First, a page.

People have written about how much they are going to miss Borders and just as many have written about the mistakes that got Borders to this point. One could say that a series of bad decisions broke the chain. But the real take-away from an educational standpoint is that technology was either dismissed or discounted to Borders’ detriment. These are mistakes that education not only cannot afford to make but also possesses the means to surmount. If education embraces technology, and through it change, Borders will be a cautionary tale. If not it will become an outlier.
Flickr user André Rabelo saw when he uploaded this b&w photo to a Flickr pool called DeleteMe!, which votes on whether a photo has any right being amongst the top classes of photography.
However, the joke was on the people commenting on “Rabelo’s” photo. The photo was actually one by Henri Cartier-Bresson. Yes, the Henri “father of modern photojournalism” Cartier-Bresson. But the plot thickens:
Over 500 comments have been added to Rabelo’s uploaded photo, and it makes for a hilarious yet thought-provoking read flipping through the pages. The first batch of comments from the DeleteMe! group some 68 months ago look rather foolish in hindsight, but not as foolish (in my eyes) as the bandwagon-jumpers who latched onto the prank once it was revealed, calling it “art” and a “masterpiece.”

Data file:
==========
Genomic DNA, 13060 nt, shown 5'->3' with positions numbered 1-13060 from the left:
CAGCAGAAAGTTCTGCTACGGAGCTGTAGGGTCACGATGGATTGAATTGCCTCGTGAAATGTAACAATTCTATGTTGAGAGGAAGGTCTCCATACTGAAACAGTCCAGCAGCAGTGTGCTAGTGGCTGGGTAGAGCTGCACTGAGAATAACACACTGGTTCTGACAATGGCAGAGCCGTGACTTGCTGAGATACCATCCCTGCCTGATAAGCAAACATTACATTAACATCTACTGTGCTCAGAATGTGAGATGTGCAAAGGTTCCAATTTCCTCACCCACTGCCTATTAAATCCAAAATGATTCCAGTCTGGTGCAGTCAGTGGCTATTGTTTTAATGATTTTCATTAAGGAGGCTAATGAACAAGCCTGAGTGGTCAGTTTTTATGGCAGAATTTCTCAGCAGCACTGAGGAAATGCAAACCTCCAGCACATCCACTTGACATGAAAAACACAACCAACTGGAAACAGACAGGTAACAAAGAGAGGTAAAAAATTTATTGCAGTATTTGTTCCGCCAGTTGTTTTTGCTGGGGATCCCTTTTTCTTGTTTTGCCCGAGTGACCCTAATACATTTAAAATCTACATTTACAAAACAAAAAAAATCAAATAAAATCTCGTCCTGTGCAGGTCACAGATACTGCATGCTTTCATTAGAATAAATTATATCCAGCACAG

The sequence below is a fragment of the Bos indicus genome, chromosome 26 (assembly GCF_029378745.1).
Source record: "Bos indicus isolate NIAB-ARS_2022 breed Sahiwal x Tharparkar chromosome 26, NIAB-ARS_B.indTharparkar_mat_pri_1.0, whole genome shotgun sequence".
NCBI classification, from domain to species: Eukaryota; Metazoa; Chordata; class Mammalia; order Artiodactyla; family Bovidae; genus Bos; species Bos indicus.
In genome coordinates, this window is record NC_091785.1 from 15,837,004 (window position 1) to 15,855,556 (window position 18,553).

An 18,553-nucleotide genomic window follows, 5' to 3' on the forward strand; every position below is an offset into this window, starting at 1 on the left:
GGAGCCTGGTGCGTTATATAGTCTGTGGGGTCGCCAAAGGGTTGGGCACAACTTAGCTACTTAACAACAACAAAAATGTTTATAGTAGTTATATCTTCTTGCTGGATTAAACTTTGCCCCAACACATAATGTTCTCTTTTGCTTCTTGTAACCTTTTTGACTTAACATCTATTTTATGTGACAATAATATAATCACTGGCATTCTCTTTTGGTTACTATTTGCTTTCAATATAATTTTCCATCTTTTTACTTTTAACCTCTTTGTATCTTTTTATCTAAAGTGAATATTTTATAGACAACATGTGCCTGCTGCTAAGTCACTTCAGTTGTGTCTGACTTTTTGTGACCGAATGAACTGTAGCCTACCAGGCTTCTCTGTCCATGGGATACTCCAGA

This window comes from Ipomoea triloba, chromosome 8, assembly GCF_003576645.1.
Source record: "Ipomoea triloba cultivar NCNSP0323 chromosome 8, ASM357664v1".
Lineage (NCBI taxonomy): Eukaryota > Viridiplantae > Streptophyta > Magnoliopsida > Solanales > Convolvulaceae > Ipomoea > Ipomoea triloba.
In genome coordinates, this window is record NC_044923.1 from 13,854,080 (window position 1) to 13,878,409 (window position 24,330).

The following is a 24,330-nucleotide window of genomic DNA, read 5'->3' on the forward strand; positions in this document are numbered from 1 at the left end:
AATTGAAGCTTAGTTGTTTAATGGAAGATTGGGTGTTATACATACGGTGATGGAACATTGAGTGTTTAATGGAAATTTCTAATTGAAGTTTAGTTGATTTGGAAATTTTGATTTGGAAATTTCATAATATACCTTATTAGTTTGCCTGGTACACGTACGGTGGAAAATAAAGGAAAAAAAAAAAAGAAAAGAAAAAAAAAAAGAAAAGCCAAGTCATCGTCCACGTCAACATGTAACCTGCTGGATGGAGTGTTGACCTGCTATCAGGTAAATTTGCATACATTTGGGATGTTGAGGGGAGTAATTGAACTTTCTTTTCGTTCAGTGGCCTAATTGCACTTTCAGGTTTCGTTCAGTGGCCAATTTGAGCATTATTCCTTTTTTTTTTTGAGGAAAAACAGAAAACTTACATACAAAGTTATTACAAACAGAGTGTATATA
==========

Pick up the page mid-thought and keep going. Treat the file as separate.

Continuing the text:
This is kind of a case of “Schrödinger’s Photograph” - is something quality based on its observable merits? Or should the overall work transcend its constituent parts? Who decides what is “Art” or merely “art?” What about learning?
Given the rise of the aforementioned socially curated news and web content this story could be an outlier. While I love using Google+ and want schools to have the option of adding it to the Google Apps for Education suite, I have to take Rabelo’s photo as an admonition.
As an educator, the danger is to be a commenter of either extreme. Yes, there are many that want web 2.0 tools used in education, but when the discussion spirals out of the black & white which side should we be on? The one of process and